I Ching

Hexagram 61

I Ching Interpretation & Meaning Hexagram 61 - Chung Fu

This infers to the involuntary influence of a man's inner being upon persons of kindred spirit. The crane need not show itself on a high hill. It may be quite hidden when it sounds its call, yet its young will hear its note, will recognise it and give answer. Where there is a joyous mood, there a comrade will appear to share a glass of wine.

There is an echo awakened in men through spiritual attraction. Whenever a feeling is voiced with truth and frankness, whenever a deed is the clear expression of sentiment, a mysterious and far reaching influence is exerted. At first it acts on those who are inwardly receptive. But the circle grows larger and larger. The root of all influence lies in ones own inner being; given true and vigorous expression in word and deed, its effect is great. The effect is but a reflection of something that emanates from ones own heart. Any deliberate intention of an effect would only destroy the possibility of producing it.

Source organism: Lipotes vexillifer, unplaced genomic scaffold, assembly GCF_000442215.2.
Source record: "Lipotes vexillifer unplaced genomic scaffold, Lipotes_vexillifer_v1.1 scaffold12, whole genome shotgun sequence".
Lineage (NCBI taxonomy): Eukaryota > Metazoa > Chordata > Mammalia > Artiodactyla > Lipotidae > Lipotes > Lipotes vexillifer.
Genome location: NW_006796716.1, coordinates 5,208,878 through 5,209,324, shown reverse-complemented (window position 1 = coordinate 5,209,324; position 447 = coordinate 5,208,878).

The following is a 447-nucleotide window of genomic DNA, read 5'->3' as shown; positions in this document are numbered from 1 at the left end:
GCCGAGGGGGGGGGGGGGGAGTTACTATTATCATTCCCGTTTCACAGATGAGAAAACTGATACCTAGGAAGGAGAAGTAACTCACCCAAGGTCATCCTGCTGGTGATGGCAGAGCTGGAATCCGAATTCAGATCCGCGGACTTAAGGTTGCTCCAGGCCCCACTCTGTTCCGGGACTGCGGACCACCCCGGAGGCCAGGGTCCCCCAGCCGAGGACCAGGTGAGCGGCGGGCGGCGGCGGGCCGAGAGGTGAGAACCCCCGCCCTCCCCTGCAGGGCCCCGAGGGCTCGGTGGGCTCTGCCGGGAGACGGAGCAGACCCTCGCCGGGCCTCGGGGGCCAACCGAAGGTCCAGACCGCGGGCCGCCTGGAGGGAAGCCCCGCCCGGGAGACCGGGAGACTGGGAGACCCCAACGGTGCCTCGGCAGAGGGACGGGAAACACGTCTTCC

The superior man abides in his room. If his words are well spoken he meets with an assent at a distance of more than a thousand miles. How much more then from nearby! If the superior man abides in his room and his words are not well spoken, he meets with contradiction at a distance of more than a thousand miles. How much more than from nearby!

Words go forth from one's own person and exert their influence on men. Deeds are born close at hand and become visible far away.Words and deeds are the hinge and bowspring of the superior man. As hinge and bowspring move, they bring honor or disgrace. Through words and deeds the superior man moves heaven and earth. Must one not, then, be cautious?

Kongfu (Confucius)